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It's Offensive Because It's Not Funny

By Dustin Rowles | TV | September 24, 2010 |

By Dustin Rowles | TV | September 24, 2010 |

Thanks to a ton of negative hype, the fact that it was replacing the beloved “Parks and Recreation,” and all the opportunities the premise offered to offend, I expected to intensely loathe, “Outsourced.” I was pleasantly surprised by the fact that I only disliked it moderately. The most insulting thing about “Outsourced,” in fact, is that it’s not very funny. Although, if you’re from India (or you lived in India for a period of time, as Mrs. Pajiba-hyphenate had), there’s apparently lots of small things about “Outsourced” that seem more annoying than offensive, like the cow standing outside the call center. Apparently, that’s an American cow; Indian cows look absolutely nothing like that cow. (Who knew?) And the stained glass; no one would have stained glass in India, so I’m led to believe. And perhaps most perplexing was the fact that, despite the fact that there were two beautiful Indian women working in the call center at the center of the show, the lead American clearly had no romantic interest in anyone but the cute blonde American managing another call center. That’s offensive to our collective libidos.

Otherwise, most of the early fears about the racial insensibility of “Outsourced,” are unwarranted — it mines some Indian stereotypes, but no more than it does American stereotypes. That’s more lazy than it is insulting, and it’s no less common in other sitcoms. On the other hand, there is something to be said for a show that mocks the decline of American capitalism, and if it had more bite to it, it might have been effective. It could’ve been genius. If the writers dig into that aspect of the show — and God knows, there’s plenty of material there — “Outsourced,” could eventually become a decent 21st century comedy. But, based on the pilot episode, that prospect seems unlikely. It’s a network show; network shows don’t push the envelope as much as they jump inside it and snuggle up in letterhead.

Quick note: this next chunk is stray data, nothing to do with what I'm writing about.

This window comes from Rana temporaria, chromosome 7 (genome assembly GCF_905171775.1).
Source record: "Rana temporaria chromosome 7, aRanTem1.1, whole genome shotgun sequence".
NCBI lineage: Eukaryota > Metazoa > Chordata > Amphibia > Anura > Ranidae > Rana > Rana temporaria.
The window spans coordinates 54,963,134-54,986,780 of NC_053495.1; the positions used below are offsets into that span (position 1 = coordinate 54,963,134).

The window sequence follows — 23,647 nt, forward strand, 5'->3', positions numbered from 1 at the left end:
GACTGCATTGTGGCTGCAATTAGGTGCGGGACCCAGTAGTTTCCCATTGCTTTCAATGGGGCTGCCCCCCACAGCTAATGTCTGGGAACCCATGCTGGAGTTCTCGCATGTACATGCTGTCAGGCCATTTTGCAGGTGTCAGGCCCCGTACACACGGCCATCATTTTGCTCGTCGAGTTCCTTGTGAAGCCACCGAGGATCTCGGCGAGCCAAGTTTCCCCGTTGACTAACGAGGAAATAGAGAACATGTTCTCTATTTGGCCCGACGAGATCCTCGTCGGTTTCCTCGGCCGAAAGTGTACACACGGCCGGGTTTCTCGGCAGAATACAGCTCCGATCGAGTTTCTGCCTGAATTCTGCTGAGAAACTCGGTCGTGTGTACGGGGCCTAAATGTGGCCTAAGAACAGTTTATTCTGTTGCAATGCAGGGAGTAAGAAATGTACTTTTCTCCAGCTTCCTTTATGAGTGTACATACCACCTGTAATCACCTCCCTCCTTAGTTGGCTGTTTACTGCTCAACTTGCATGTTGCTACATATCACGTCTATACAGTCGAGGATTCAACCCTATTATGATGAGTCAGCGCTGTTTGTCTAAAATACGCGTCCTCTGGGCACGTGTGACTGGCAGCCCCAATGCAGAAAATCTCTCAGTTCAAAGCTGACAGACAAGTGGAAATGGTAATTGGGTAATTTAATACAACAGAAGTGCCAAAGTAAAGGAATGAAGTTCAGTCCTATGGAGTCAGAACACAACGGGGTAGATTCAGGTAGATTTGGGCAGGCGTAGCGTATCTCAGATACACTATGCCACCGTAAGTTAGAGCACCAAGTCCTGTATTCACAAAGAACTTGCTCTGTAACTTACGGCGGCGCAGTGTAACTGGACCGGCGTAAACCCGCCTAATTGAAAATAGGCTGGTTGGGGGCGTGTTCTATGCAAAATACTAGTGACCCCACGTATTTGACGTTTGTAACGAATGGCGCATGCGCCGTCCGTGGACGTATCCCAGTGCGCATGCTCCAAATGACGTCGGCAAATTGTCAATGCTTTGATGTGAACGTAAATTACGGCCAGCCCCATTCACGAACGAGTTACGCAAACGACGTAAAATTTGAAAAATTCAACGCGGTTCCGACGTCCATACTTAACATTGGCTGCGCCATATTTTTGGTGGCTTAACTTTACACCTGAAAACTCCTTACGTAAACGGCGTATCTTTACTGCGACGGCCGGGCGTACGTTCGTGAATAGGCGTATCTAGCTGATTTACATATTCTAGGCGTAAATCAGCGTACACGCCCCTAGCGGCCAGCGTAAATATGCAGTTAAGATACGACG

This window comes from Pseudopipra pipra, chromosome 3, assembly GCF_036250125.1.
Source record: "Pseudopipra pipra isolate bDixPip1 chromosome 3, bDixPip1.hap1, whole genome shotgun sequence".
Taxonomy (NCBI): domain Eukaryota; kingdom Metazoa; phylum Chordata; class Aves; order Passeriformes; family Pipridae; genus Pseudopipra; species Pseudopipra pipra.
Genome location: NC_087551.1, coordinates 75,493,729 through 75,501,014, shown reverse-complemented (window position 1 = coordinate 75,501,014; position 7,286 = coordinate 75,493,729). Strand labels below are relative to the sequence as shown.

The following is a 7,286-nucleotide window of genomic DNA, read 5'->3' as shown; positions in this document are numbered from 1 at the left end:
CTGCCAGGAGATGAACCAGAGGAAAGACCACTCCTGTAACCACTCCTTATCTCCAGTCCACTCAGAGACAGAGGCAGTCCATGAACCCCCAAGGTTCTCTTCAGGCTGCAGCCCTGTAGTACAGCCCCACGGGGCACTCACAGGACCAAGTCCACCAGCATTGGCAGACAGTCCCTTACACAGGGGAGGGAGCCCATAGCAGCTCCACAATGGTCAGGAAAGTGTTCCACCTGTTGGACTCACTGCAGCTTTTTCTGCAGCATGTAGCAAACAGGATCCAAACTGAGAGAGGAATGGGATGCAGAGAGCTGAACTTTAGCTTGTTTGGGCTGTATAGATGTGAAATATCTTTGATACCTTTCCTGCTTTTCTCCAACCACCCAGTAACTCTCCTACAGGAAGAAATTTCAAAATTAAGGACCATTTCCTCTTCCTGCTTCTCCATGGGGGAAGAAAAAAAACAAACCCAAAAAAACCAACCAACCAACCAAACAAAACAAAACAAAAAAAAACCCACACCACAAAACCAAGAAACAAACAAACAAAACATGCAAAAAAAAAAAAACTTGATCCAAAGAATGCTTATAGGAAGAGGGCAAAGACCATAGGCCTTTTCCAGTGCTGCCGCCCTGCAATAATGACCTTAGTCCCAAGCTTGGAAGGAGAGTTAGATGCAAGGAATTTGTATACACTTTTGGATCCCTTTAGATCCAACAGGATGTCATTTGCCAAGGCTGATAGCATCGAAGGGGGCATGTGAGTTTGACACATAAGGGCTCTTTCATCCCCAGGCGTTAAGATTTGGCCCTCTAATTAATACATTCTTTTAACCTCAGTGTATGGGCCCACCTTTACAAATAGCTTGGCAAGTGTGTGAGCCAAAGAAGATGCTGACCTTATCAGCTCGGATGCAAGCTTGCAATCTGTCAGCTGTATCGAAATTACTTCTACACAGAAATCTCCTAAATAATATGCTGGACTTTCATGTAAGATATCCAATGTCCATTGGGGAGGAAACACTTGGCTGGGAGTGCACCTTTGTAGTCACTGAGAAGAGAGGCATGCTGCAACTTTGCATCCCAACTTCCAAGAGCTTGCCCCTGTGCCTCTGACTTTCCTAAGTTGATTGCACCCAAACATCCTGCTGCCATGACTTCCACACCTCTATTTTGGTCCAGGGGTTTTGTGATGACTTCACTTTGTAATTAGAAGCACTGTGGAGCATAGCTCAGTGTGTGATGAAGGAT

The premise is simple: A Kansas City novelty company outsources its call center to Mumbai, and an American salesman is shipped over to India to manage it. Fish out of water! Culture shock! Chicken Tikka Masala! The problems begin with the show’s cheerful attitude, which is grating, particularly for a 9:30 sitcom. Leave that unrelenting cheeriness to the family hour, assholes. Second, the fact that the call center sells novelty items? Though it would seem to give the show a means to exploit American excess (there was one mild crack in that direction), it seems far more likely to provide multiple opportunities to make vomit and poo jokes, as it did last night. But mostly, “Outsourced” is not very funny, and it doesn’t seem to have the right attitude to get appreciatively better. If it were a little more mean-spirited, or if it weren’t trying so hard to be even-handed about its “comedy,” it might have a chance. You can mock ugly Indian stereotypes, you just need an uglier American to do the mocking. Ricky Gervais could pull it off; Alec Baldwin does it weekly on “30 Rock.” In the early, better days of “The Office,” Steve Carell excelled at racial insensitivity. Imagine what Charlie Day could do as the call center manager. Smiley McSmilerson (Ben Rappaport) on “Outsourced,” on the other hand, can’t do it — he’s too goddamn huckster. Deidrich Bader, who plays another call center manager in the show, probably could pull it off; however, he’s not given an opportunity to do more than to poke fun at indigestion problems that Indian food causes (that said, Bader was the only character who elicited any laughter out of me during the episode).

Ultimately, “Outsourced,” is more bland than it is offensive, and unless it becomes a more daring show, more willing to take risks at the expense of both American and Indian culture, it’s not going to be much more than another stale workplace comedy. Indeed, the show’s biggest detriment is not that it’s offensive; it’s that it’s not offensive enough.

Dustin is the founder and co-owner of Pajiba. You may email him here, follow him on Twitter, or listen to his weekly TV podcast, Podjiba.

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